Is Kunstler just preaching gloom as a way of promoting his romantic own vision of the future? I think it's possible that he's just preaching gloom, but if his book is as gritty as the reviews say, then I don't think he's very romantic about what life will be like -- even if some aspects of it are attractive. I don't know what to say about his predictions, but if they are true it will mean drastic change. My own political ideals (public education, universal healthcare, fair treatment of workers, etc) are rather dependent on a large-scale government -- one that would not survive a collaspe like this. My own ideas would have to be rethought if these predictions prove true. Then again, it may be possible that the decline of oil will be slow enough that we do find ways of maintaing normalcy within a given range -- for better or for worse.

Here's a 20-minute lecture by Kunstler on YouTube. It's on "The Tragedy of Suburbia".

24 October 2008

Èmilie Carles, Humanist

Recently I had the occasion to read A Life of Her Own, the memoirs of a French woman born into a nearly medieval world -- an agricultural village in the southern French Alps called Val-des-Prés. She was born as the 19th century gave way to the 20th, but her world had not changed its social structure since the days of Charlemagne. For most in her village, the village itself is all they know. The world outside is distant, far removed the affairs of the villagers' lives. Their lives are not their own -- subject to the fickleness of the weather and the actions of their governing mayor, who is "elected" again and again because there is no one to run against him. The people of Val-des-Prés distrust education and look on book-reading as something foreign as suspicious.

Èmilie Carles is different, however. From an early age she realizes a love for books that is unmatched by anyone else in her village. She reads anything she can acess, and develops a sharp mind that does not escape the attention of her teachers -- who reccommend to her father that Èmilie be allowed to continue her education and fulfill her dream of becoming a teacher. Her father, while strictly medieval himself, is reluctant until she is offered a scholarship. While Èmilie continues to learn from schoolbooks, she also learns from the affairs of life. The Great War comes to France in 1914, and she witnesses its horrors. Conversations with her soldiering brothers and anarchist cousin force her to think about the inhumanity of the war, and she begins to develop her own worldview. Her worldview develops apart from religion, for she explains that her faith in God is lost in the aftermath of the Great War. She freely describes herself as an atheist later in the book -- hard to imagine for a young woman born in a mountain village without electricity or library access!

Her worldview develops throughout the book, and becomes one I can safely describe as humanist. Èmilie values arriving at the truth for herself, by reasoning things out. So committed to this is she that she encourages her own students to do this, even allowing them to question her. She also instructs them to love life, and to deal with one another more kindly. She sees her job as a teacher as a duty to mold young minds that can be happy and live freely -- free from being told what to think, free to enjoy their lives their own way.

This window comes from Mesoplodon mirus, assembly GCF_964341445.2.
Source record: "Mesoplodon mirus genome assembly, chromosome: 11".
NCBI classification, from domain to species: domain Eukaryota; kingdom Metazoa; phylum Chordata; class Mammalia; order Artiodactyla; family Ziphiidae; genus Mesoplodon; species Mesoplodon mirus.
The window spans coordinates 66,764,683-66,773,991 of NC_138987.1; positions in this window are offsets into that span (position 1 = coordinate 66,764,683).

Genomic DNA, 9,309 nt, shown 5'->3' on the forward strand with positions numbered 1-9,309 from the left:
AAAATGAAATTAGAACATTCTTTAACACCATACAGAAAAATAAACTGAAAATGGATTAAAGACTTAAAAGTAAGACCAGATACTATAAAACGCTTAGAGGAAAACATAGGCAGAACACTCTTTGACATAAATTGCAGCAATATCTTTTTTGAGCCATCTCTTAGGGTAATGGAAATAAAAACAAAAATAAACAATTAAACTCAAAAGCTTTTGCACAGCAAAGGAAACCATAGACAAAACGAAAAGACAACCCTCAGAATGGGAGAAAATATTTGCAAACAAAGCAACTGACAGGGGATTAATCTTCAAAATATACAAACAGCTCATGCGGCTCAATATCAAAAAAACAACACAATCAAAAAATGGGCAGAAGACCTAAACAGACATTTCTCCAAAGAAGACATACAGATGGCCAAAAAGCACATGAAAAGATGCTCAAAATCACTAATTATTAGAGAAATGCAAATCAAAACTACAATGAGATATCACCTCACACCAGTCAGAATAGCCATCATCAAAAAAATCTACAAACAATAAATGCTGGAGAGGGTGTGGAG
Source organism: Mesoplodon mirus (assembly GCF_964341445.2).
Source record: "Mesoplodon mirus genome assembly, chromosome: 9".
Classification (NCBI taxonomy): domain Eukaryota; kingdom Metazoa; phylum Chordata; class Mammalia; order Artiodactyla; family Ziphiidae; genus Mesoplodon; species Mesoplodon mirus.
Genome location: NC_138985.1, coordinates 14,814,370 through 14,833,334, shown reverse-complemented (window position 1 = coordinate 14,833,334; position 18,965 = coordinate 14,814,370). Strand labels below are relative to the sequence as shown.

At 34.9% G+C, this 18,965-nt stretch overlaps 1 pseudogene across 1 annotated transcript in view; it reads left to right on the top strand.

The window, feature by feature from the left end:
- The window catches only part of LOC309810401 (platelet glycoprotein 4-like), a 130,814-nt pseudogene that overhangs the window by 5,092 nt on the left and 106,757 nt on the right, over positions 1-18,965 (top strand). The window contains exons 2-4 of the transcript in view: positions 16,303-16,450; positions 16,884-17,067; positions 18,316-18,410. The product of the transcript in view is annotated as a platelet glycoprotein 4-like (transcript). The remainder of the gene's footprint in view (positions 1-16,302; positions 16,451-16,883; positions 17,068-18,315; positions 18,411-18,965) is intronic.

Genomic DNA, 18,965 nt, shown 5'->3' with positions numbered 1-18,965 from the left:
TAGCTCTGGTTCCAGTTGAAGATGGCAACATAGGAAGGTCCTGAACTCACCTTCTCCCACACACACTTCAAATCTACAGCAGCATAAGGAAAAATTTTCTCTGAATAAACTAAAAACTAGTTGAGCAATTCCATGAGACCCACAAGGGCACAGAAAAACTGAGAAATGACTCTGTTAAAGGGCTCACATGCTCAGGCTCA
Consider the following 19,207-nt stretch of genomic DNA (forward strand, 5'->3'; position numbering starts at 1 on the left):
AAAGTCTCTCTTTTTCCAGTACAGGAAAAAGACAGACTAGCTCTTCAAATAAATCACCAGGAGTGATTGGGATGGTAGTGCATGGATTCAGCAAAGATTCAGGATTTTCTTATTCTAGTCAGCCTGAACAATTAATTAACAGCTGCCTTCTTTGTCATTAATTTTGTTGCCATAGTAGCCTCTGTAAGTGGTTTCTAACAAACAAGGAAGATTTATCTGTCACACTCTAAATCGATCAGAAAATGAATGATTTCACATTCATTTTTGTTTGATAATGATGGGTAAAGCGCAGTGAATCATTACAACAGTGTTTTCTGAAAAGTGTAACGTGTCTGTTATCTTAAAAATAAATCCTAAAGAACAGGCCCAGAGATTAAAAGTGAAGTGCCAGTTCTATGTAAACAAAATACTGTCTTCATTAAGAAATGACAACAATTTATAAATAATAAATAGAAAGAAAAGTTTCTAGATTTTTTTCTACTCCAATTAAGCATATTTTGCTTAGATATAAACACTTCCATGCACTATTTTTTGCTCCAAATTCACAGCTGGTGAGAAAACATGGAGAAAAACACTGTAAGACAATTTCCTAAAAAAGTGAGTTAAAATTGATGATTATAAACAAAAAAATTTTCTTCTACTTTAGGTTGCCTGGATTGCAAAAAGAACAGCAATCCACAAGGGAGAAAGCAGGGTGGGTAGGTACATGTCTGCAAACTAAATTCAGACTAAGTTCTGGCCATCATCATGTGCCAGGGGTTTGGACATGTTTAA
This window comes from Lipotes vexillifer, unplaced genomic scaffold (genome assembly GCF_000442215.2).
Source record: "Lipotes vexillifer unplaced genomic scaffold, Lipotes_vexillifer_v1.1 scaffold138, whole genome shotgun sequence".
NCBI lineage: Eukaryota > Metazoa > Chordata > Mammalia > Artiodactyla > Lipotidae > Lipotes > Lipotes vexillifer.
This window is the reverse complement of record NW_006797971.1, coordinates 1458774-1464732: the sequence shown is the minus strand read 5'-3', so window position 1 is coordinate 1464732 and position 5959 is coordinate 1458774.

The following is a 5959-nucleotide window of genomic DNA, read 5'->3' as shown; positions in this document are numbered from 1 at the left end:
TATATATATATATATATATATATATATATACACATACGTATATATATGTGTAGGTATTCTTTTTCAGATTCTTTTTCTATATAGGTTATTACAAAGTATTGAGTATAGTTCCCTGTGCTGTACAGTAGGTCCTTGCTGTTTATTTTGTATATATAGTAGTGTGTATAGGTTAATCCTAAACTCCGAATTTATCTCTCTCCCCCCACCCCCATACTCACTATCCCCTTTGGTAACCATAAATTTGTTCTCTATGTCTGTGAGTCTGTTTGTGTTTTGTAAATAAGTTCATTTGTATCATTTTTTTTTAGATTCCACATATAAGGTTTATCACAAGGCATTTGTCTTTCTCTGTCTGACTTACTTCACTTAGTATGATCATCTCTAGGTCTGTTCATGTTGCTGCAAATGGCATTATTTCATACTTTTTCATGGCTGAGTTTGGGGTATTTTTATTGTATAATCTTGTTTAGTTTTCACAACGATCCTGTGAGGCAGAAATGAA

Teaching youngsters to read and write is one thing, it is important but not sufficient. I have always had a loftier notion of school -- the role of the school and teacher. In my view, children take stock of the world and society in the communal school: Later on, whatever their trade, whatever direction their lives take, it is too late, the mold is already set. If it is good, so much the better. If not, nothing further can be done.

In a backward region like ours, considering the life I had led, what seemed indispensable to me was opening their minds to life, shattering the barriers that shut them in, making them understand that the earth is round, finite, and varied, and that each individual, white, black, yellow, has the right -- and the duty -- to think and decide for himself. I myself had learned as much through life as through study. That is why I could not judge my pupils solely on the basis of their schoolwork, and why I also took into account they way they behaved in their daily lives. For example, I never hid the fact that every last one of them would have to face social reality, and that when all was said and done, they would have to work for a living. But at the same time, I put them on their guard against abuses. I told them that a man must defend himself against exploitation and the stultifying effect of work. I also told them:

'The most important thing for a young person is to choose a trade he likes and enjoys, otherwise he will be a slave, unhappy and consumed with rage."

To conclude this line of argument, I always spoke to them about liberty, repeating that our famous Liberty should not simply be a word inscribed on pediments along with Equality and Fraternity -- those basic Rights of Man, an abstract and illusory liberty -- but rather that it should be a reality for each one of them.

'Beware of politicians, beware of silver-tongued orators, do your utmost to judge for yourself, and above all, take advantage of the beauty life offers."

Èmilie eventually marries another free-thinking individual, and they are careful not to become hypocrites. Èmilie describes her husband Jean Carles as an idealist who doesn't tolerate any gap between what he says and what he does -- and so they are careful as parents not to become hypocrites. They allow their children to think and decide for themselves. As the book wears on, her worldview continues to develop. She is a pacifist, certainly, and by our standards a humanist. She also has socialist 'leanings' by which I mean she is an internationalist, a sharp critic of consumerism, and someone who believes in equality. The beauty of her ideas, especially her humanist ones, is that she developed them without much input from outside. She had no humanist teachers, read no books on the subject. So natural are the ideas of humanism -- love for humanity, recognition of the importance of reason and compassion -- that she came into them largely on her own. Her story was superbly written and I enjoyed every moment of it. Here are a selection of quotations from the book -- do enjoy.